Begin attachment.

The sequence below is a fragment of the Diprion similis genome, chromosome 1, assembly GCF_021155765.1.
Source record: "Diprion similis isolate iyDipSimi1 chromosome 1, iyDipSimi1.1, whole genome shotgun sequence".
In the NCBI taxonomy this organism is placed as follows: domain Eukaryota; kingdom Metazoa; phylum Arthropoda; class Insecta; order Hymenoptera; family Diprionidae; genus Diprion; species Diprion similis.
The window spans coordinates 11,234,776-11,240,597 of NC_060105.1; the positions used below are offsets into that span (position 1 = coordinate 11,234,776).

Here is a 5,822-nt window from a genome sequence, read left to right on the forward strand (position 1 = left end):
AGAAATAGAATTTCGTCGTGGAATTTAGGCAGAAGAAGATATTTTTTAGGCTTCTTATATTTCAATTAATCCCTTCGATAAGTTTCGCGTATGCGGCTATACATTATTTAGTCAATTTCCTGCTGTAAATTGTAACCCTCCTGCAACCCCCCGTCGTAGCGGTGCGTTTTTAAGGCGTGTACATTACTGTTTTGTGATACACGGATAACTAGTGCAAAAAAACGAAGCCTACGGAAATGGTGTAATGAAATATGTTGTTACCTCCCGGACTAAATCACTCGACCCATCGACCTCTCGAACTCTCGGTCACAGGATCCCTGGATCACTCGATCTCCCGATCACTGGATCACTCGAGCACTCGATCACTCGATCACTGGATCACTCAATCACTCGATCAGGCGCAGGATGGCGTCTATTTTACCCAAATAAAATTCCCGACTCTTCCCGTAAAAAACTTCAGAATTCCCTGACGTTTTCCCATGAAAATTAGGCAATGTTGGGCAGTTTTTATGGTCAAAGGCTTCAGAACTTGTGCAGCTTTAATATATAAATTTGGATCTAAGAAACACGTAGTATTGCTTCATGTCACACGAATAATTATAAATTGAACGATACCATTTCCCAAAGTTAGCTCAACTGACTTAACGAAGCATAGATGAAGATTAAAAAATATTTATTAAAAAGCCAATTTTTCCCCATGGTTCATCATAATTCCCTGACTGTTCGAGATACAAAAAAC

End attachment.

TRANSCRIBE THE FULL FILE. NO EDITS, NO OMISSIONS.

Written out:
The sequence below is a fragment of the Diprion similis genome, chromosome 1, assembly GCF_021155765.1.
Source record: "Diprion similis isolate iyDipSimi1 chromosome 1, iyDipSimi1.1, whole genome shotgun sequence".
In the NCBI taxonomy this organism is placed as follows: domain Eukaryota; kingdom Metazoa; phylum Arthropoda; class Insecta; order Hymenoptera; family Diprionidae; genus Diprion; species Diprion similis.
The window spans coordinates 11,234,776-11,240,597 of NC_060105.1; the positions used below are offsets into that span (position 1 = coordinate 11,234,776).

Here is a 5,822-nt window from a genome sequence, read left to right on the forward strand (position 1 = left end):
AGAAATAGAATTTCGTCGTGGAATTTAGGCAGAAGAAGATATTTTTTAGGCTTCTTATATTTCAATTAATCCCTTCGATAAGTTTCGCGTATGCGGCTATACATTATTTAGTCAATTTCCTGCTGTAAATTGTAACCCTCCTGCAACCCCCCGTCGTAGCGGTGCGTTTTTAAGGCGTGTACATTACTGTTTTGTGATACACGGATAACTAGTGCAAAAAAACGAAGCCTACGGAAATGGTGTAATGAAATATGTTGTTACCTCCCGGACTAAATCACTCGACCCATCGACCTCTCGAACTCTCGGTCACAGGATCCCTGGATCACTCGATCTCCCGATCACTGGATCACTCGAGCACTCGATCACTCGATCACTGGATCACTCAATCACTCGATCAGGCGCAGGATGGCGTCTATTTTACCCAAATAAAATTCCCGACTCTTCCCGTAAAAAACTTCAGAATTCCCTGACGTTTTCCCATGAAAATTAGGCAATGTTGGGCAGTTTTTATGGTCAAAGGCTTCAGAACTTGTGCAGCTTTAATATATAAATTTGGATCTAAGAAACACGTAGTATTGCTTCATGTCACACGAATAATTATAAATTGAACGATACCATTTCCCAAAGTTAGCTCAACTGACTTAACGAAGCATAGATGAAGATTAAAAAATATTTATTAAAAAGCCAATTTTTCCCCATGGTTCATCATAATTCCCTGACTGTTCGAGATACAAAAAAC